By Valerie J. Gross
There’s a powerful movement afoot and it’s gaining momentum.
Hailed by Library Journal as “a 21st-century library model, with a position, doctrine, purpose, and curriculum worthy of study and consideration by every other library in America, if not the world,”  this effective strategy takes libraries back to their original purpose.
At the turn of the 20th century, libraries were established as educational institutions to deliver equal opportunity in education for everyone. Somehow, a century later, we find ourselves with a diluted purpose—so much so that fully one third of Americans do not know what we do.
As public, academic, and school libraries in the U.S. and countries around the world begin implementing this game-changing strategy, they are finding that their inherent value is no longer questioned. They no longer need to constantly explain why they are essential. No one looks at them anymore with a puzzled look, asking, “Tell me again what you do?”
Instead, these library systems enjoy instant recognition of, and increased respect for, what they do. They are seeing their statistics (visits, items borrowed, research assistance interactions, and attendance at classes and events) soar. Most importantly, they are receiving corresponding increases in their budgets and staffing levels.
For library staff, aligning themselves with this vision establishes a distinctive purpose, instilling great pride in themselves, their work, and the profession.
While developed for public libraries, the concepts apply to all types of libraries.
What exactly is this vision?
It is important to first understand what the vision is not. It is not “We support education” or “We play a role in education” or “We are an educational resource.”
Confident and crystal clear, the vision is much bigger: “We are education” — educational institutions in their own right, like schools, colleges, and universities.
The equation becomes more self-evident when we look at the complete definition of education, which includes:
- Information about a subject matter
- Knowledge acquired by learning
- Activities of educating, instructing or teaching
- The process of acquiring knowledge
- An enlightening experience
Involving the following components, the strategy:
- Repositions libraries as the provider of what the world values most: education
- Classifies library staff as educators
- Categorizes all that libraries do under Three Pillars:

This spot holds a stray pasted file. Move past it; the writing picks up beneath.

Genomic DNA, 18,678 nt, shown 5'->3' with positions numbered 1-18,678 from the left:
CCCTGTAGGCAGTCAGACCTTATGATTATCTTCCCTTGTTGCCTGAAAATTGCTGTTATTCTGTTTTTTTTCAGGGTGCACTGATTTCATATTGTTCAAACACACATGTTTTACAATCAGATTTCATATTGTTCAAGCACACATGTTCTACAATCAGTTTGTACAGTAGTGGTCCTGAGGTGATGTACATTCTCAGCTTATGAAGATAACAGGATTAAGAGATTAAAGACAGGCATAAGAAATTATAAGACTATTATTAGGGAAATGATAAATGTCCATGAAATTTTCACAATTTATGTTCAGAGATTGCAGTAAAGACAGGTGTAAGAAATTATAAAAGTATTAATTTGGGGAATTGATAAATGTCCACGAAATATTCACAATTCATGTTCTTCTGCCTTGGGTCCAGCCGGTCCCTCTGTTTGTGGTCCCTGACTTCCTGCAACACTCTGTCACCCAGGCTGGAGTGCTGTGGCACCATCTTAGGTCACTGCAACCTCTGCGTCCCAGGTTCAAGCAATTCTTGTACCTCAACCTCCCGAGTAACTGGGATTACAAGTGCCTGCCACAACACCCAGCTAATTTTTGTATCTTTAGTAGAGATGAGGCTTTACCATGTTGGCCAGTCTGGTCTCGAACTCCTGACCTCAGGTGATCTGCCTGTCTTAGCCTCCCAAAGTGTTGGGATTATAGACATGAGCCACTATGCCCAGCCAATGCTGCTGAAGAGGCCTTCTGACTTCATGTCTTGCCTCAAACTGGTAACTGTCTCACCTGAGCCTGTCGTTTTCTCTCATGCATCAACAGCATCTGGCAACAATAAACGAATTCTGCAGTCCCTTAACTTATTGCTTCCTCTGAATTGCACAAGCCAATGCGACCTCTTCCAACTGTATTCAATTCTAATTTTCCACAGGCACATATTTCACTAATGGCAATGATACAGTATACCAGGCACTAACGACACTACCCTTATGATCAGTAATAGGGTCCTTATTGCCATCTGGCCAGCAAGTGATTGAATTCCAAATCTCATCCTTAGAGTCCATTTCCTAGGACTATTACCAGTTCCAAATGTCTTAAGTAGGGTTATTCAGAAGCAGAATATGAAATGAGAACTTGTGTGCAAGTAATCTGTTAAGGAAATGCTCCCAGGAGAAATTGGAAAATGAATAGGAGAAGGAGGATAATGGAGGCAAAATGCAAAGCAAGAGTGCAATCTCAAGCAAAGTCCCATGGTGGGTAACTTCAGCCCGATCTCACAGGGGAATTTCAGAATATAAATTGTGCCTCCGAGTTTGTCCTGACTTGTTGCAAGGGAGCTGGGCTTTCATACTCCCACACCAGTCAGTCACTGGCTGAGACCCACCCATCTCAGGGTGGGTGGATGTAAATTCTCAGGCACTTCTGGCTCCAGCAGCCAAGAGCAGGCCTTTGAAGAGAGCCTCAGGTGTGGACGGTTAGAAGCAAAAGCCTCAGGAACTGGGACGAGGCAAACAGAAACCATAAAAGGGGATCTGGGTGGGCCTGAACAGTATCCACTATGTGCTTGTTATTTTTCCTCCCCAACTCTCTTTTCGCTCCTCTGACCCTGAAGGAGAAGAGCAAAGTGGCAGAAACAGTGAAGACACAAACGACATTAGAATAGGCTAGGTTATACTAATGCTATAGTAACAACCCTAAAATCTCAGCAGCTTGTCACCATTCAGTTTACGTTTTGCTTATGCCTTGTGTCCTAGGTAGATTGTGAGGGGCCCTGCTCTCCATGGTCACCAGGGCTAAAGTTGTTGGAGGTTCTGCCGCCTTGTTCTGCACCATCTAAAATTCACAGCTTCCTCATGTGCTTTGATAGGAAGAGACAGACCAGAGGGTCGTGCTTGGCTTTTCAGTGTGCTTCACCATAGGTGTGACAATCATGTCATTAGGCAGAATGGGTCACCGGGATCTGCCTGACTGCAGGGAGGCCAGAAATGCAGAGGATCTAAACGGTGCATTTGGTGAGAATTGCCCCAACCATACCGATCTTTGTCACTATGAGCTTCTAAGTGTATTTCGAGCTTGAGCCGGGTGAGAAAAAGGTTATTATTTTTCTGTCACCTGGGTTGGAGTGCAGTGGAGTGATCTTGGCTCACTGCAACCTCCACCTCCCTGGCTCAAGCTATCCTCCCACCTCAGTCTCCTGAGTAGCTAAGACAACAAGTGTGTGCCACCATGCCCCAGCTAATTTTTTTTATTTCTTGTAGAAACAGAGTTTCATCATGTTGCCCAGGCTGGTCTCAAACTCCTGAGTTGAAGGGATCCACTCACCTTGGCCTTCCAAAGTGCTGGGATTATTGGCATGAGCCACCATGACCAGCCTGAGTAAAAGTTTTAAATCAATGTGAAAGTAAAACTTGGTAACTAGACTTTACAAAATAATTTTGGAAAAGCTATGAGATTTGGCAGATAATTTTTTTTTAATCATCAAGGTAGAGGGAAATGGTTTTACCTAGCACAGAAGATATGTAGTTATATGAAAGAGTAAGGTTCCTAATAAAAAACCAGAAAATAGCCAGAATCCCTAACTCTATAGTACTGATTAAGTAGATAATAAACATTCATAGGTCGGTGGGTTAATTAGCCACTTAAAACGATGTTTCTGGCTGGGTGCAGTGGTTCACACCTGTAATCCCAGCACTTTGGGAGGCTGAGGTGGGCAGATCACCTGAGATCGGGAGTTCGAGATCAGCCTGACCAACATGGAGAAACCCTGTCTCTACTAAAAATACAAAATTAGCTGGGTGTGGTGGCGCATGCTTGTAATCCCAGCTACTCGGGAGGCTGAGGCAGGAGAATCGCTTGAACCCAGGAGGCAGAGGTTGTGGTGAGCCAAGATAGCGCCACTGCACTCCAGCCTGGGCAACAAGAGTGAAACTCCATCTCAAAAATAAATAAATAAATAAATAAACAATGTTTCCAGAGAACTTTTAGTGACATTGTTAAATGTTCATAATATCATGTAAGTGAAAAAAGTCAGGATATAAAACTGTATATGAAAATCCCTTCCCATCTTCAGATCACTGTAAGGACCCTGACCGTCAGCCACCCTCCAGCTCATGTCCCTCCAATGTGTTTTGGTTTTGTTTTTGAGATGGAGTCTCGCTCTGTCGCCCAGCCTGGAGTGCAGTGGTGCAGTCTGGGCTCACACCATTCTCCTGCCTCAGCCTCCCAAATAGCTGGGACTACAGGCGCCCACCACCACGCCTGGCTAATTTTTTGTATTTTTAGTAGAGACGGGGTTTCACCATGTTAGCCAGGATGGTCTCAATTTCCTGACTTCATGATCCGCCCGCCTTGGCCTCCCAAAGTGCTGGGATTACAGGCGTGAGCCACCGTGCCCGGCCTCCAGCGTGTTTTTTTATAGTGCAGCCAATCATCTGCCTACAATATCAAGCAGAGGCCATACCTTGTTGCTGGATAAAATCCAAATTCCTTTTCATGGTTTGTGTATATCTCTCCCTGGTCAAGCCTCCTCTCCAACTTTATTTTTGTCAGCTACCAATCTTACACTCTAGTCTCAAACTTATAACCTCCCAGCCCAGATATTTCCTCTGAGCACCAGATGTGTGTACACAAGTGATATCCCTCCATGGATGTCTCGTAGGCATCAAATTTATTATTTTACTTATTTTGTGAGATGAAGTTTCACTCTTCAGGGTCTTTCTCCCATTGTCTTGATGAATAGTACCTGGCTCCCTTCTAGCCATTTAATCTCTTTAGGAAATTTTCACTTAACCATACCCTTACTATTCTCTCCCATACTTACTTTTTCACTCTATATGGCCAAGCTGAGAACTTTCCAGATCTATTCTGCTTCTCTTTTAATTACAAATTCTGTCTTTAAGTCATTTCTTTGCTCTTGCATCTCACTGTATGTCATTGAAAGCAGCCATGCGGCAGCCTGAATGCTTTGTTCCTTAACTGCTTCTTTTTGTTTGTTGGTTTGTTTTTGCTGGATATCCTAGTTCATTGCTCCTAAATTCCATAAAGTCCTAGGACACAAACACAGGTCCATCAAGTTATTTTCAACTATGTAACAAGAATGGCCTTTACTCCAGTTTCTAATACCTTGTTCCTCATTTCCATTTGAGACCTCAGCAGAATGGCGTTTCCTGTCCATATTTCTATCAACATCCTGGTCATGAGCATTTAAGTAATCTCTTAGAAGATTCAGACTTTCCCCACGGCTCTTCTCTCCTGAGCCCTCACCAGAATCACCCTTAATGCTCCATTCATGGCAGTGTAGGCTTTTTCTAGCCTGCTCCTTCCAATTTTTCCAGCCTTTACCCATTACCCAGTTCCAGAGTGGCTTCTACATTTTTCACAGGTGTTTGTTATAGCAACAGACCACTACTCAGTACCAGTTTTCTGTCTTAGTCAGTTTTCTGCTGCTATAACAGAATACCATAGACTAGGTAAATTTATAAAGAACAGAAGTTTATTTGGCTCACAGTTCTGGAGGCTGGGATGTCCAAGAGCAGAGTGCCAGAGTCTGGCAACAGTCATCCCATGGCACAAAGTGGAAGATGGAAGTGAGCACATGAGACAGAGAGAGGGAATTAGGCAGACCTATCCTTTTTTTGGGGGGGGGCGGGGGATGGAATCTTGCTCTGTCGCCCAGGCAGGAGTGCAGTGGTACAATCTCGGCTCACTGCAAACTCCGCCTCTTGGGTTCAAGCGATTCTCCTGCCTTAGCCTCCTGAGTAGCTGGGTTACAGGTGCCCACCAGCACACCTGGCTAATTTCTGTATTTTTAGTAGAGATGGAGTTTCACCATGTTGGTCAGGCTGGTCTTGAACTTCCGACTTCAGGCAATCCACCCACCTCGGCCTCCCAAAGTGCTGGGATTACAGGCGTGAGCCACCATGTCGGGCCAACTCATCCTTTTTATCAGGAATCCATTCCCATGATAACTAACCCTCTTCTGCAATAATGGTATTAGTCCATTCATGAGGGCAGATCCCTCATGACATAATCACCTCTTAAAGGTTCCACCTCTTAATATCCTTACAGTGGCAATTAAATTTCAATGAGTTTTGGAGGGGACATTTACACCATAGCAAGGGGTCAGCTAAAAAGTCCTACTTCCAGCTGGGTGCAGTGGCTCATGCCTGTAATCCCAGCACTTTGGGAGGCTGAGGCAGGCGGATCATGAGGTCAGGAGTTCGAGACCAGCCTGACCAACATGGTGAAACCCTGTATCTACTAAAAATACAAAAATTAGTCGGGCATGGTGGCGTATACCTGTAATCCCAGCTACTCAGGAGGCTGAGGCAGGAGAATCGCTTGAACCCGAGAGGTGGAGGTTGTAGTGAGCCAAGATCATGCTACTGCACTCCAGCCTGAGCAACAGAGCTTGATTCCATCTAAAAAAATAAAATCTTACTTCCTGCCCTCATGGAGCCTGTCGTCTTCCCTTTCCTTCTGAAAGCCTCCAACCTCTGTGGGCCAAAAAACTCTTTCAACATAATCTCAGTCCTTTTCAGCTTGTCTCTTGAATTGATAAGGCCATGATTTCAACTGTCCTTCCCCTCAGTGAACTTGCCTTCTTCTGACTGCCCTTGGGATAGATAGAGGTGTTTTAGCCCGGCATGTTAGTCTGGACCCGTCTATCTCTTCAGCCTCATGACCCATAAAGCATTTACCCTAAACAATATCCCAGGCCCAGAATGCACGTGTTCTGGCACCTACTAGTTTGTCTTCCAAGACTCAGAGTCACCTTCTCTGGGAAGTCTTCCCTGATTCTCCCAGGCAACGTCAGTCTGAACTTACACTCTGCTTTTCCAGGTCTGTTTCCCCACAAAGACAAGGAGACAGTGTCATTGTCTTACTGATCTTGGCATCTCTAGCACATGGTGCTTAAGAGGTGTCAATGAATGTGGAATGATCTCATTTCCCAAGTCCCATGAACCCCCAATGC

- Self-Directed Education – our diverse collections and computers
- Research Assistance & Instruction – classes, seminars and workshops taught by library instructors
- Instructive & Enlightening Experiences – encompassing cultural and community center concepts, events, and partnerships
- Replaces traditional terminology and jargon with strategic language that people outside of the field immediately understand. For example:
- “education,” “instruction,” and “research” replace terms like “information” and “reference.”
- The word “class” takes the place of “storytime” and “program.” And “curriculum” replaces the non-descript phrase “programs and services.”
Embracing the Three Pillars is a great way to shatter the misguided notion that the only thing libraries do is loan books. This has never been the case.
Although loaning books is a major component of our overall curriculum, the Three Pillars visual readily conveys all three categories, each of which is critically important.
The tremendous power, effectiveness, and simplicity of this premise is that the very words we use convey the true value of our jobs and profession. It renders us indispensable—today, tomorrow, a century from now. Education is a given. And it is timeless.
It’s time to reclaim who we are, what we do, and why we matter. Plain and simple, we are education, what the world values most!
This article was published in IMPACT magazine and for further reading checkout Valerie’s book, Transforming our Image, Building Our Brand: The Education Advantage.
See what more top library leaders think about shifting the perception of public libraries:
- Tina Thomas: Shifting Perception: Valued for what we do
- Corinne Hill: Why Essentialness is Not the Problem
About the Author
An educator and attorney for 30 years, Valerie J. Gross, MM, MLS, JD, is President & CEO of Howard County Library System (MD), named 2013 Library of the Year (Gale/Library Journal). Valerie is the author of Transforming our Image, Building Our Brand: The Education Advantage (Libraries Unlimited/ABC-CLIO, 2013), which explains this philosophy in detail and provides implementation guidance.
 John N. Berry III, “2013 Gale/LJ Library of the Year: Howard County Library System, MD,” Library Journal 138, no. 11 (June 5, 2013): p. 30-33. http://lj.libraryjournal.com/2013/06/awards/2013-galelj-library-of-the-year-howard-county-library-system-md/#_
 Pew Research Center, December 2013, “How Americans value public libraries in their communities,” p. 26. http://libraries.pewinternet.org/files/legacy-pdf/PIP_Libraries%20in%20communities.pdf